Slow-motion collisions of tectonic plates under the ocean drag water into the deep Earth. Slow-motion collisions of tectonic plates under the ocean drag about three times more water down into the deep Earth than previously estimated, according to a first-of-its-kind seismic study that spans the Mariana Trench, a crescent-shaped trench in the Western Pacific that measures 1,500 miles long and is the deepest ocean trench in the world.
The observations from the trench have important implications for the global water cycle, according to researchers at Washington University in St. Louis whose work is supported by the National Science Foundation (NSF).
Researchers listened to more than a year’s worth of Earth’s rumblings, from ambient noise to actual earthquakes, using a network of 19 ocean-bottom seismographs deployed across the Mariana Trench, along with seven island-based seismographs.
The new seismic observations paint a more detailed picture of the Pacific Plate bending into the trench, resolving its 3D structure and tracking the relative speeds of types of rock that have different capabilities for holding water.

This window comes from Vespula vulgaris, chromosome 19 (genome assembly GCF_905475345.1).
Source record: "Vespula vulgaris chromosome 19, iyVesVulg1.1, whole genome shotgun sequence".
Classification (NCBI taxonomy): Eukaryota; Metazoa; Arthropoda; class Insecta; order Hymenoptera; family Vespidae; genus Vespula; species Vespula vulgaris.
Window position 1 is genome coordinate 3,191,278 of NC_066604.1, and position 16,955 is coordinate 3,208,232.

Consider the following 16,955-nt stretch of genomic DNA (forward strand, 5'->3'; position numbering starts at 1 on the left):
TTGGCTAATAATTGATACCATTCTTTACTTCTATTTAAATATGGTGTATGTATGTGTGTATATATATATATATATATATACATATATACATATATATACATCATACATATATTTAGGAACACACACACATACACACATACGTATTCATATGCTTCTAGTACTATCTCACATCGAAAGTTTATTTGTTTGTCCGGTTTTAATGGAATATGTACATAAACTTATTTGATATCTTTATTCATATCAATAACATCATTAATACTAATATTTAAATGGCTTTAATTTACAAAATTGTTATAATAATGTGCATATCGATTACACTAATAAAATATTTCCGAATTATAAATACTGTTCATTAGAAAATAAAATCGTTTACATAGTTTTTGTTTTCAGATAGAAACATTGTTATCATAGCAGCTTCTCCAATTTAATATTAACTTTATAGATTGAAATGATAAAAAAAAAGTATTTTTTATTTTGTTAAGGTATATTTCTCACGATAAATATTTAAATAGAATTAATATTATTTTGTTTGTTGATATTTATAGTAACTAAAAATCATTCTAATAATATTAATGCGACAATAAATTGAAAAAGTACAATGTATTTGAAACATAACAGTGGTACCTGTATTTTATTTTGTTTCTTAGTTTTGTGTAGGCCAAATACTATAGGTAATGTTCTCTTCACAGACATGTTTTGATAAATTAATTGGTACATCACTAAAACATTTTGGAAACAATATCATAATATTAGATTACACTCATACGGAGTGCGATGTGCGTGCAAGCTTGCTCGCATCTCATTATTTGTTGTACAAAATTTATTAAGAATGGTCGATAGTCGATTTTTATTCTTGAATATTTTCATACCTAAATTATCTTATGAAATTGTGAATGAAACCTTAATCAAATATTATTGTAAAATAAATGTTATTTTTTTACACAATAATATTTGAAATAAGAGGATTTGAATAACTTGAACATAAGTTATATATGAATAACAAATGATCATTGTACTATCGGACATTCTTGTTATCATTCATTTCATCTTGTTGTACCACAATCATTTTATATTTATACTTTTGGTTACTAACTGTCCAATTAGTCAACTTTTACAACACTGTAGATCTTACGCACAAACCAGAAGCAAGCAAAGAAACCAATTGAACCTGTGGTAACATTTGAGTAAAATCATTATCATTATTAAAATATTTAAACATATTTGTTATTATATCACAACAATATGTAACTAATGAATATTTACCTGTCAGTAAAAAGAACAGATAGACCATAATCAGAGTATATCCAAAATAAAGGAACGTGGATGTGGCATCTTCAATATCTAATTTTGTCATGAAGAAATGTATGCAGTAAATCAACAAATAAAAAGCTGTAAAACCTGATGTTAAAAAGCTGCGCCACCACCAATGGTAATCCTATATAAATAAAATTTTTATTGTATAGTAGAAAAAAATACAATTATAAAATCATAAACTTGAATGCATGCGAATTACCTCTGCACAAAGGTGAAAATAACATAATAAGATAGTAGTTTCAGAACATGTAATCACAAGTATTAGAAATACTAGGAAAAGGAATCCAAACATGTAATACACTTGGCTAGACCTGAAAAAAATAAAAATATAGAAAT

Rock can grab and hold onto water in a variety of ways. Ocean water atop the tectonic plate runs down into the Earth’s crust and upper mantle along fault lines that lace the area where the plates collide and bend. Then it gets trapped.
Under certain temperatures and pressure conditions, chemical reactions force the water into a non-liquid form — hydrous minerals (wet rocks) — locking the water into the plate. Then the plate continues to crawl ever deeper into the Earth’s mantle, ferrying the water with it.
Previous studies at subduction zones like the Mariana Trench have noted that the subducting plate could hold water. But they didn’t determine how much water it held or how deep it went.
The seismic images Cai and Wiens obtained show that the area of hydrated rock at the Mariana Trench extends almost 20 miles beneath the seafloor — much deeper than previously thought. The amount of water in this block of hydrated rock is considerable, the scientists said.
For the Mariana Trench region alone, four times more water subducts than previously calculated. These results can be extrapolated to predict the conditions in other ocean trenches worldwide.
Scientists believe that most of the water that goes down at a trench comes back into the atmosphere as water vapor when volcanoes erupt. But with the revised estimates of water from the new study, the amount of water going in seems to greatly exceed the amount of water coming out.
(Sender/Source: National Science Foundation)